Cross-Reporting Among Agencies That Respond to Child Abuse and Neglect - North Dakota
Cross-Reporting Between Child Protective Services and Law Enforcement
Citation: Cent. Code § 50-25.1-05(1), (3)
The Department of Human Services immediately shall initiate a child protection assessment, alternative response assessment, or family services assessment of any report of child abuse or neglect, including, when appropriate, the child protection assessment, alternative response assessment, or family services assessment of the home or the residence of the child, any school or child care facility attended by the child, and the circumstances surrounding the report of abuse or neglect.
If the report alleges a violation of a criminal statute involving sexual or physical abuse, the department shall initiate a child protection assessment by contacting the law enforcement agency having jurisdiction over the alleged criminal violation. The department and an appropriate law enforcement agency shall coordinate the planning and execution of the child protection assessment and law enforcement investigation efforts to avoid a duplication of factfinding efforts and multiple interviews. If the law enforcement agency declines to investigate, the department shall continue the child protection assessment to a determination.
Other Reporting Requirements
Citation: CPS Man. § 640-01-10-70
At first contact with a family (e.g., a child protection assessment) and before every change or potential change in custody, the caseworker should ask a client family whether they self-identify as American Indian, Alaska Native, or Native American. If the client responds that they are American Indian, Alaska Native, or Native American or believe there is Native ancestry, the caseworker should ask the client family which Tribe(s) they identify with and if they are members and/or enrolled with a Tribe.
If the family Identifies as American Indian, Alaska Native, or Native American, Tribal membership must be verified by sending a notice to the child's Tribe via their designated Tribal service agent to confirm that the child is a member or that the child is eligible for membership and confirm a parent's membership. Notice must be sent by registered mail, return receipt requested. A copy of this notice should be filed in the case file and with the court, along with any returned receipts.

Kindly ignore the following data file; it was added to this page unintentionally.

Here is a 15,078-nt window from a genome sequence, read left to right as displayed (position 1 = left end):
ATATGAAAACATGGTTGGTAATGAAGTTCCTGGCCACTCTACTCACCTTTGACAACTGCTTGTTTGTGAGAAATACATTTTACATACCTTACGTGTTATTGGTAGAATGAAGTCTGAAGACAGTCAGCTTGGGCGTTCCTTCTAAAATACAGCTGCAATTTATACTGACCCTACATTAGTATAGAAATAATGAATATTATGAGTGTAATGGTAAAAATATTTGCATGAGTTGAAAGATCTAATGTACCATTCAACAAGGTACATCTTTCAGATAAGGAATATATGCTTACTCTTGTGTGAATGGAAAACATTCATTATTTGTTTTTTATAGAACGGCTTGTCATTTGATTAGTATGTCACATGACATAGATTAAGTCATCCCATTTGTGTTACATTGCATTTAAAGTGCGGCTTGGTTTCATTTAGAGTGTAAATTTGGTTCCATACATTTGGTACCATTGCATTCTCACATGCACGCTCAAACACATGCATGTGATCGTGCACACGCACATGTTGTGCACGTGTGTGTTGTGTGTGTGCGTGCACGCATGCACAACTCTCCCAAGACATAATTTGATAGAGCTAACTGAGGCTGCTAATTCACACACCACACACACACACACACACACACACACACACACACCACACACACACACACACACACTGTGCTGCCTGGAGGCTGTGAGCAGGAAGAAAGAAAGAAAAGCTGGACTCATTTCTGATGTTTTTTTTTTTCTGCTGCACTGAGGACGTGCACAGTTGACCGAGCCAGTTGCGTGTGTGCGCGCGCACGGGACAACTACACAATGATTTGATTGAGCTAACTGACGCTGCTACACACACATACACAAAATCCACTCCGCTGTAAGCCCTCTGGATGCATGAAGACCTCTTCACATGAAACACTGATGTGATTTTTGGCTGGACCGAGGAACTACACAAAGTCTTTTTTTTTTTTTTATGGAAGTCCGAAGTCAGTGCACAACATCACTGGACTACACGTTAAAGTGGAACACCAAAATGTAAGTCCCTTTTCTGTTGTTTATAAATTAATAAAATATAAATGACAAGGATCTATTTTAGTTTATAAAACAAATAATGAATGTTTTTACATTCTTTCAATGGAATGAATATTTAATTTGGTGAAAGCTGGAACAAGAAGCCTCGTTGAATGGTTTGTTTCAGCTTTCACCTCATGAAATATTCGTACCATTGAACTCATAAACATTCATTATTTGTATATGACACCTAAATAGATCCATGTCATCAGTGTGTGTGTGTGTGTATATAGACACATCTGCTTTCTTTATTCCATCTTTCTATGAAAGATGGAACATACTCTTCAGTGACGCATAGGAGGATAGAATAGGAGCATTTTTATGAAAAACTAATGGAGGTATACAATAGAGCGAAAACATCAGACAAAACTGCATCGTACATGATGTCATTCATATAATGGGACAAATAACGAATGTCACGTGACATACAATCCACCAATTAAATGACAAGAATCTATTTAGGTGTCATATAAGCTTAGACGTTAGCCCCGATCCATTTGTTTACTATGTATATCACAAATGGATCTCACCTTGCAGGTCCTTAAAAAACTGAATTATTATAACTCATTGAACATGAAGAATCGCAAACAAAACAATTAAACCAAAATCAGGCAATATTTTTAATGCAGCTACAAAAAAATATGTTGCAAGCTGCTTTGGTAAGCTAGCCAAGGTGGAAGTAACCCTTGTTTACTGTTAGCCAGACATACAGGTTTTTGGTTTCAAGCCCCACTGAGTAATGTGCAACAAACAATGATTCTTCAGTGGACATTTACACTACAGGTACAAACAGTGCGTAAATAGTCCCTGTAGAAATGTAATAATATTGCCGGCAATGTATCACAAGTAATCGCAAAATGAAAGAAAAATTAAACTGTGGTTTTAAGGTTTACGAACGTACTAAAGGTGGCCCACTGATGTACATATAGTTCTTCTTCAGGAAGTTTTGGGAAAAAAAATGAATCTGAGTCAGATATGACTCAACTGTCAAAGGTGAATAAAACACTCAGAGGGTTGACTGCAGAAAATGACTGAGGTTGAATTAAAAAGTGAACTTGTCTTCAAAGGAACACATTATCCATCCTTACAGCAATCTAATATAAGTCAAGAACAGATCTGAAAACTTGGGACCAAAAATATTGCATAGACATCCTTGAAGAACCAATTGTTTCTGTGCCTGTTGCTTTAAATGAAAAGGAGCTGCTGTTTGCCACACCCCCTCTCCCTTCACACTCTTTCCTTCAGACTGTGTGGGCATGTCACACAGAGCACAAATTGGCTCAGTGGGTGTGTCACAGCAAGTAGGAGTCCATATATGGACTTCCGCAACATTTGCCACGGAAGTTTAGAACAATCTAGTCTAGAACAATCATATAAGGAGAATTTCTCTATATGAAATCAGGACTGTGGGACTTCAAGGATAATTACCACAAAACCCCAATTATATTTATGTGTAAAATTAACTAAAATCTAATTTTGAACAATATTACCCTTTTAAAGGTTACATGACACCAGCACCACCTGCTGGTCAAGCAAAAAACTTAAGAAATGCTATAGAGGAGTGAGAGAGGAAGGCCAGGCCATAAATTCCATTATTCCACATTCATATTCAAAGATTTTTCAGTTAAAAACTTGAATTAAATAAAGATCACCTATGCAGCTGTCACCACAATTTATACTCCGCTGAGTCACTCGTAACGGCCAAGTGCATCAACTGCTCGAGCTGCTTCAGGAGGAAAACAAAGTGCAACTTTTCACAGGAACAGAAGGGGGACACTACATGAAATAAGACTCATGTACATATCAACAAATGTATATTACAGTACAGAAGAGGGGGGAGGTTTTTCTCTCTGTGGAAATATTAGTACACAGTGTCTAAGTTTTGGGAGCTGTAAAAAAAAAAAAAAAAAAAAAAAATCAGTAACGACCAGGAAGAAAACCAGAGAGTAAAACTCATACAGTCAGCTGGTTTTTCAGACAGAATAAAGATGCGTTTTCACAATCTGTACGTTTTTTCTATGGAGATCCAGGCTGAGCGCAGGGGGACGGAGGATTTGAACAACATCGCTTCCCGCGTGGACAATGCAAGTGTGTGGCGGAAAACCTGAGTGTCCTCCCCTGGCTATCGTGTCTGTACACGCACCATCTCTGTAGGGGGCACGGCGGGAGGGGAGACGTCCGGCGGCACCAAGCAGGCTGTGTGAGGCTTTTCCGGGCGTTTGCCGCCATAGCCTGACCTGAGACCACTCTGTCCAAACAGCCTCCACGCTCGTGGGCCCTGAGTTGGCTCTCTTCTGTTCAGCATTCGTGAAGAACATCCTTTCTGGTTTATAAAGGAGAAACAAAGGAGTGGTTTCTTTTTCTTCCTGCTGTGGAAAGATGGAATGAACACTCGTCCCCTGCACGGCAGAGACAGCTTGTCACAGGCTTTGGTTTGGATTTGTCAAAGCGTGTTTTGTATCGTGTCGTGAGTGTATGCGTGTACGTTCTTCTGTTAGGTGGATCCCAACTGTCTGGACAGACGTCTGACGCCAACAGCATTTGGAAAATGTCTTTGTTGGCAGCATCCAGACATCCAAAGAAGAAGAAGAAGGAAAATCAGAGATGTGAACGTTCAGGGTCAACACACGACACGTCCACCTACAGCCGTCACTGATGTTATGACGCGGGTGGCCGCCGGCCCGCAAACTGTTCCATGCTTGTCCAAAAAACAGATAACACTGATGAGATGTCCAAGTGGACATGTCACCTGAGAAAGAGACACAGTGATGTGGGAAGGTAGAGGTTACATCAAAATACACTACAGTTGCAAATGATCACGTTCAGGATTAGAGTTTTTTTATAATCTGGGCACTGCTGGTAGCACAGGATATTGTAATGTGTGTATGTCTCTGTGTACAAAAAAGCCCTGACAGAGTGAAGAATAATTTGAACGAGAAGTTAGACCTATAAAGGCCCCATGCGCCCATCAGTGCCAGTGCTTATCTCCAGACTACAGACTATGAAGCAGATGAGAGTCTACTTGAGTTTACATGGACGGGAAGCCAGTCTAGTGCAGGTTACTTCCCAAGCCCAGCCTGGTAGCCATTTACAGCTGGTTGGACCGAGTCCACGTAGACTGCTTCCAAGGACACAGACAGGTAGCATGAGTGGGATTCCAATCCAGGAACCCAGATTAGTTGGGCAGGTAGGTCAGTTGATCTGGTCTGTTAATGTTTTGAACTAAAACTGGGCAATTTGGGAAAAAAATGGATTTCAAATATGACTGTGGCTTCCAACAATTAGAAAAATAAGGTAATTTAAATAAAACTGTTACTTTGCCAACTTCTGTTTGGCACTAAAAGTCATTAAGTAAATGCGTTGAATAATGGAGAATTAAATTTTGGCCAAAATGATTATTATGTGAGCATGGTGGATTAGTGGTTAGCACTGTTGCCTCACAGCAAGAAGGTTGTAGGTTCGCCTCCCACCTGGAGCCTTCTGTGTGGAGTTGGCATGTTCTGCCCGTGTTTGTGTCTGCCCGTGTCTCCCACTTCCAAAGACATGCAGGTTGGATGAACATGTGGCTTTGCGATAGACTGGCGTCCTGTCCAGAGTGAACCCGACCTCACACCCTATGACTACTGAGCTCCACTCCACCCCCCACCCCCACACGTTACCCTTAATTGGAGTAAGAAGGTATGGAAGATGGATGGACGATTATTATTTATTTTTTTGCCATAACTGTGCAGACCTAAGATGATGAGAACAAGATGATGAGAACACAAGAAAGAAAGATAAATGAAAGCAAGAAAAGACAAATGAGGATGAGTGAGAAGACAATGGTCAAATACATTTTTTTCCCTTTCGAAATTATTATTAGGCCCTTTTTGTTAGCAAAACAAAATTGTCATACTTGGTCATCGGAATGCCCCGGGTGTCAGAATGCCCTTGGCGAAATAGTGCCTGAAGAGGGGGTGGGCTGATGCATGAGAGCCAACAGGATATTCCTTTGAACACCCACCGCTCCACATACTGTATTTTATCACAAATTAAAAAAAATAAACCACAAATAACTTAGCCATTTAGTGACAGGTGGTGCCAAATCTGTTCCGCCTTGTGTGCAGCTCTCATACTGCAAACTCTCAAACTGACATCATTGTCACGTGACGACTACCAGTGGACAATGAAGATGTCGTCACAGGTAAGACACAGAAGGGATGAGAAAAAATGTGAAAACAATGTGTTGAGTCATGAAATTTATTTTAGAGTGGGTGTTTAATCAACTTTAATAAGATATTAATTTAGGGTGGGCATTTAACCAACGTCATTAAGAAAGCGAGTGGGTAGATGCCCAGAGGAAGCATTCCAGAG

No requests for a court proceeding (except for emergency removals) can be made until any of the following timeframes are met:
- At least 10 days after receipt of notice by the parents or Indian custodian or after 30 days if 20 additional days are requested by the parents or Indian custodian to prepare for the proceeding
- At least 10 days after receipt of notice by the Tribe or after 30 days if the Tribe requests an additional 20 days to prepare or the proceeding
- No fewer than 15 days after receipt of notice by the Bureau of Indian Affairs
The Indian Child Welfare Act allows the parent, Indian custodian, or child's Tribe to request that the child custody proceeding be transferred to the Tribal court. If the Tribe requests, orally or in writing, a transfer of the proceeding to its Tribal court, the caseworker should inform the parents or Indian custodian of their right to object to the transfer.
The State court must transfer the case to the Tribal court unless any of the following apply:
- The Tribal court declines jurisdiction.
- Either parent objects to the transfer.
- The State court determines that 'good cause' exists to deny the transfer.